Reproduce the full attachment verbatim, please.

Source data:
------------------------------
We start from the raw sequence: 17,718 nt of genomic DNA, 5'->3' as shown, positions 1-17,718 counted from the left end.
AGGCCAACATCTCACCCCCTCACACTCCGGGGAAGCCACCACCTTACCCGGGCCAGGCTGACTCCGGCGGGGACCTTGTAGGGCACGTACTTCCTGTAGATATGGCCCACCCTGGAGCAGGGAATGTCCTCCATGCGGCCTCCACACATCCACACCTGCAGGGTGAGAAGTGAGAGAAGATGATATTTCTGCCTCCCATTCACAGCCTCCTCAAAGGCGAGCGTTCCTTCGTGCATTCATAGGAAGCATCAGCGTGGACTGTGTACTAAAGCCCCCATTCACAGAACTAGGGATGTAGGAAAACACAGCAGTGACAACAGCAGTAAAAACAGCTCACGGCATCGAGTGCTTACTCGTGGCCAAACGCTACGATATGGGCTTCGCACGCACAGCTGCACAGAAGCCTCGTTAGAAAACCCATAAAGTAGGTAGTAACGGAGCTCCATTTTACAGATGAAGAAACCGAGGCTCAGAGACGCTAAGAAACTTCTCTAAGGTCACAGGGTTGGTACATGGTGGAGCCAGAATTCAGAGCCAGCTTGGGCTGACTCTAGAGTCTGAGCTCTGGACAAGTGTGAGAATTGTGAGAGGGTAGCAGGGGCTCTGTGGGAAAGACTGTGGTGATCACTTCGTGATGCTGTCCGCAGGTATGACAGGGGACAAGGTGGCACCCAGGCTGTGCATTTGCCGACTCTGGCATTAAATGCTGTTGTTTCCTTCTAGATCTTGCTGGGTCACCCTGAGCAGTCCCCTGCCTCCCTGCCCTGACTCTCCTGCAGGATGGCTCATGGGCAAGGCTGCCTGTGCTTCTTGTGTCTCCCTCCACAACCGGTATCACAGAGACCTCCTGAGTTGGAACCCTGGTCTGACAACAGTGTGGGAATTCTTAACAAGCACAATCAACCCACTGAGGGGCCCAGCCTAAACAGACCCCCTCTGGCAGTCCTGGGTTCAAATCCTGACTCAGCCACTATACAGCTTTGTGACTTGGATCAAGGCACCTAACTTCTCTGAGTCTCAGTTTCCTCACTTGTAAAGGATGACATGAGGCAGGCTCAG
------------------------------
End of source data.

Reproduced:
We start from the raw sequence: 17,718 nt of genomic DNA, 5'->3' as shown, positions 1-17,718 counted from the left end.
AGGCCAACATCTCACCCCCTCACACTCCGGGGAAGCCACCACCTTACCCGGGCCAGGCTGACTCCGGCGGGGACCTTGTAGGGCACGTACTTCCTGTAGATATGGCCCACCCTGGAGCAGGGAATGTCCTCCATGCGGCCTCCACACATCCACACCTGCAGGGTGAGAAGTGAGAGAAGATGATATTTCTGCCTCCCATTCACAGCCTCCTCAAAGGCGAGCGTTCCTTCGTGCATTCATAGGAAGCATCAGCGTGGACTGTGTACTAAAGCCCCCATTCACAGAACTAGGGATGTAGGAAAACACAGCAGTGACAACAGCAGTAAAAACAGCTCACGGCATCGAGTGCTTACTCGTGGCCAAACGCTACGATATGGGCTTCGCACGCACAGCTGCACAGAAGCCTCGTTAGAAAACCCATAAAGTAGGTAGTAACGGAGCTCCATTTTACAGATGAAGAAACCGAGGCTCAGAGACGCTAAGAAACTTCTCTAAGGTCACAGGGTTGGTACATGGTGGAGCCAGAATTCAGAGCCAGCTTGGGCTGACTCTAGAGTCTGAGCTCTGGACAAGTGTGAGAATTGTGAGAGGGTAGCAGGGGCTCTGTGGGAAAGACTGTGGTGATCACTTCGTGATGCTGTCCGCAGGTATGACAGGGGACAAGGTGGCACCCAGGCTGTGCATTTGCCGACTCTGGCATTAAATGCTGTTGTTTCCTTCTAGATCTTGCTGGGTCACCCTGAGCAGTCCCCTGCCTCCCTGCCCTGACTCTCCTGCAGGATGGCTCATGGGCAAGGCTGCCTGTGCTTCTTGTGTCTCCCTCCACAACCGGTATCACAGAGACCTCCTGAGTTGGAACCCTGGTCTGACAACAGTGTGGGAATTCTTAACAAGCACAATCAACCCACTGAGGGGCCCAGCCTAAACAGACCCCCTCTGGCAGTCCTGGGTTCAAATCCTGACTCAGCCACTATACAGCTTTGTGACTTGGATCAAGGCACCTAACTTCTCTGAGTCTCAGTTTCCTCACTTGTAAAGGATGACATGAGGCAGGCTCAG